3 out of 10 points and not recommended by pepstein (5 reviews)Small and lightNot sharp, chromatic aberration
Tested on a full frame body, my copy of this lens seems even worse than average, as it is sharpest at f/16 to f/22, where diffraction normally makes sharpness decrease from its peak. Chromatic aberration and blurry corners make me wonder when I'd ever choose to use the lens. I'd love to have something small and light for hiking photography, but this lens isn't good enough. The noisy auto-focus is annoying, but I'd gladly put up with it if image quality was better.reviewed June 25th, 2008
5 out of 10 points and not recommended by _Mike_D (12 reviews)Small, seemingly well builtbroke after 5 months, very soft wide open.
This is the only canon lens that I regret buying. I bought it thinking it would be a good walk around ~50mm lens, but after a few shots I was surprised how soft and bland looking my shots were. After a while, I found that stopping down to f5.0 or so corrected many of the problems. But soon after that the apature ring got stuck in it smallest position.reviewed January 1st, 2007 (purchased for $150)
I probably just got a bad copy, but I still would not recommend this lens to anyone.
8 out of 10 points and recommended by jon (1 reviews)cheap, great image qualitynoisy when focusing
Got this lens second hand for $70 bucks, and it turned out to be my most loved lens. i still shoot film and i have this on my cam most of the time. i shoot mostly landscape and although 28mm is sometimes not wide enough, i get by pretty well with this baby.reviewed November 15th, 2006 (purchased for $70)
Focusing speed is slow and noisy, but not a big problem. good thing the front element doesn't move when you focus, so using a polarizer won't be a problem. Image quality is way better than any consumer zooms (even with mid range priced zooms).
One thing i like, it has almost exactly the same built as the older 50 1.8 mark I, which has a metal mount and a distance scale.
For digital shooters(with cropped sensors) who needs a normal lens, nothing can beat this lens for the IQ at this price.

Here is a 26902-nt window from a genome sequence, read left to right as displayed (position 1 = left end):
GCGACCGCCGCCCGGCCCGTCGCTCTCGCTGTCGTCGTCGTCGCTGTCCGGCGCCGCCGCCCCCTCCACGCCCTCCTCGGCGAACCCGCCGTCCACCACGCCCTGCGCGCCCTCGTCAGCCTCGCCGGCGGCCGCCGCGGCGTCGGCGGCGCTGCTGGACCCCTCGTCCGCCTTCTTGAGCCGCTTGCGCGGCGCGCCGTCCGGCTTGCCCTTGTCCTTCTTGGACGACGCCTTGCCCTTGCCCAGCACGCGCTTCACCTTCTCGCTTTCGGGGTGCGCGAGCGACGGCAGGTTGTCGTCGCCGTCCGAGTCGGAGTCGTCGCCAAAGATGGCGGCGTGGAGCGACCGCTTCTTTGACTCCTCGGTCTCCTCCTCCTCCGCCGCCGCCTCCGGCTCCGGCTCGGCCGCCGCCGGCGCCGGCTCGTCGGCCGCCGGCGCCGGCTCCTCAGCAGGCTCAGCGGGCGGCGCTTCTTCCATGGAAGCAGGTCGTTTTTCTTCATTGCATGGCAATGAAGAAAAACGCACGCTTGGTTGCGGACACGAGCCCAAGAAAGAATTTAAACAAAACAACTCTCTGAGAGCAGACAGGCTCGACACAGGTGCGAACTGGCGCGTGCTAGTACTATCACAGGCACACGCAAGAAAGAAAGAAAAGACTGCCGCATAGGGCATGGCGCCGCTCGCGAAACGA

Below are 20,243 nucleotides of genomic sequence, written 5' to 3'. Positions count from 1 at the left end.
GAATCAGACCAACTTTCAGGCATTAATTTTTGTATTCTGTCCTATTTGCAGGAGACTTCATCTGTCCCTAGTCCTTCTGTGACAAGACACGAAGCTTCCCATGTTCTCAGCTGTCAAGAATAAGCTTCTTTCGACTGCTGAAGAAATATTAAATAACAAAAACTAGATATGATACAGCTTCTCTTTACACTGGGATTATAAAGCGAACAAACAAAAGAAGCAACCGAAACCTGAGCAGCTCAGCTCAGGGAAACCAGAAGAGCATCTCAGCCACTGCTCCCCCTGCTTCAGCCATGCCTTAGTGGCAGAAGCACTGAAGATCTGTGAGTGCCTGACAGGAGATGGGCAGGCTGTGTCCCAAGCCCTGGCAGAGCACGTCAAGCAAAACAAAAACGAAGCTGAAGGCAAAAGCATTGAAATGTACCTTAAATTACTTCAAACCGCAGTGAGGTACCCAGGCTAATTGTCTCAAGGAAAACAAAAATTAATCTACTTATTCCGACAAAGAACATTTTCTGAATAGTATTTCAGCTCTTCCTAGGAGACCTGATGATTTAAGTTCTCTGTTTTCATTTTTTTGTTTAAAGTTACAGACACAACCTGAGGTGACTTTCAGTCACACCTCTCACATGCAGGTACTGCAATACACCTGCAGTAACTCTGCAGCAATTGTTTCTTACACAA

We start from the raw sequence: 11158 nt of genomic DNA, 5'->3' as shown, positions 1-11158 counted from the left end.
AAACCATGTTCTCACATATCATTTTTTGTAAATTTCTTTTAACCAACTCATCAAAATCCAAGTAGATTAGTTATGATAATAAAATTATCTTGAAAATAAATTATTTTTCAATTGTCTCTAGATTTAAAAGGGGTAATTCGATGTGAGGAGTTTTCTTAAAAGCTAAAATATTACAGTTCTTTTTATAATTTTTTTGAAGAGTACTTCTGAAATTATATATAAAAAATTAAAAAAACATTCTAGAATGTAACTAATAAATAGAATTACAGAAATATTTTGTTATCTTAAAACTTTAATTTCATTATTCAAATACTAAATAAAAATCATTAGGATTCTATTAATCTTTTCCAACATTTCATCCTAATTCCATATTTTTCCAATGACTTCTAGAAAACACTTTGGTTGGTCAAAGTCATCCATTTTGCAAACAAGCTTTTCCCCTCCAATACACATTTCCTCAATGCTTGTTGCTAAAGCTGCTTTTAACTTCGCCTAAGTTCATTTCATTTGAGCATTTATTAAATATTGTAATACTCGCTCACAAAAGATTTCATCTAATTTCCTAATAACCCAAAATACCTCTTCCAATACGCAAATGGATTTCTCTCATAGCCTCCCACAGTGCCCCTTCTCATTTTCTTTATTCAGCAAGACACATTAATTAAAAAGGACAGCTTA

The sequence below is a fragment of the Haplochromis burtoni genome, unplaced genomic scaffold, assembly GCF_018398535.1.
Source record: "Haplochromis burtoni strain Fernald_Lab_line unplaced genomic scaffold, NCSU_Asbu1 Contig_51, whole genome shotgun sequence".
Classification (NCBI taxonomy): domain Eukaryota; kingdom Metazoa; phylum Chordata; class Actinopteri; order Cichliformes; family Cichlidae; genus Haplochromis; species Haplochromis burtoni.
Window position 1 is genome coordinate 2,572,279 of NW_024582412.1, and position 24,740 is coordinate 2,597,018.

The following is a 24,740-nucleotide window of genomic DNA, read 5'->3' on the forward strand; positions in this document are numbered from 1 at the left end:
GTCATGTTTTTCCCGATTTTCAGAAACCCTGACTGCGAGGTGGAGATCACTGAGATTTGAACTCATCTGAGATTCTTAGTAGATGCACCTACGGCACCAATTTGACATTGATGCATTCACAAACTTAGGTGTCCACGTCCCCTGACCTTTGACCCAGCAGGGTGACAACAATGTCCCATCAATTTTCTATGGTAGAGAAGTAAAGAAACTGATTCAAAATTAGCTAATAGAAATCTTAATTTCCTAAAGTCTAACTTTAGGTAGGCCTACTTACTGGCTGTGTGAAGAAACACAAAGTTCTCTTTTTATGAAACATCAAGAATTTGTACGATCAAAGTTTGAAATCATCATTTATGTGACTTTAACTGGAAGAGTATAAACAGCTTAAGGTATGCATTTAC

8 out of 10 points and recommended by drwho9437 (9 reviews)Light, sharp, flare resistant/contrastA bit slow, noisy
I use to have one of these. Its a fine lens, but I felt my 35 f2.0 all but replaced it. This lens has very few elements in it. I say this because I noted when I used it that it was a good performer looking into the sun, pretty flare resistant and maintained contrast pretty well compared to lenses I had used up to that day.reviewed November 15th, 2006 (purchased for $160)
I would only complain really that it is 2.8. At this focal length that doesn't give you quite enough DOF control I don't think. You can't really isolate a subject as well as with the 35 f2 or the sigma 30 1.4 etc.
Its still a fine lens though and has its uses, find the DOF chart and see if it suits you. It like all its twins in this series has a noisy focusing motor but its quick and gets the job done.
9 out of 10 points and recommended by David Hay (8 reviews)Small, light, cheap, sharp.Noisy AF.
I bought this lens second-hand. It is well corrected with little barrel distortion. It produces high contrast images sharp from edge to edge. It came with a lens hood but I rarely need to use it as flare is not a problem. Manual focus is light but rough and AF is noisy although quite quick.reviewed November 7th, 2006 (purchased for $143)
5 out of 10 points and not recommended by joe_e_e (2 reviews)price, sizeimage quality
Perhaps I had a bad exemplar of this lens, but its image quality on my 20D sucked. At f/2.8 it was quite unsharp even at the centre. At f/4 image quality improved dramatically, but was still below my 17-40/4@28/4. At f/8 the two were just about equal.reviewed November 5th, 2006
I only heard good word about this lens, and the test here at SLR-gear is quite positive. But as I was looking for a high-speed "normal" prime for my 20D, this lens certainly failed to impress me. I should probably test another exemplar at some point.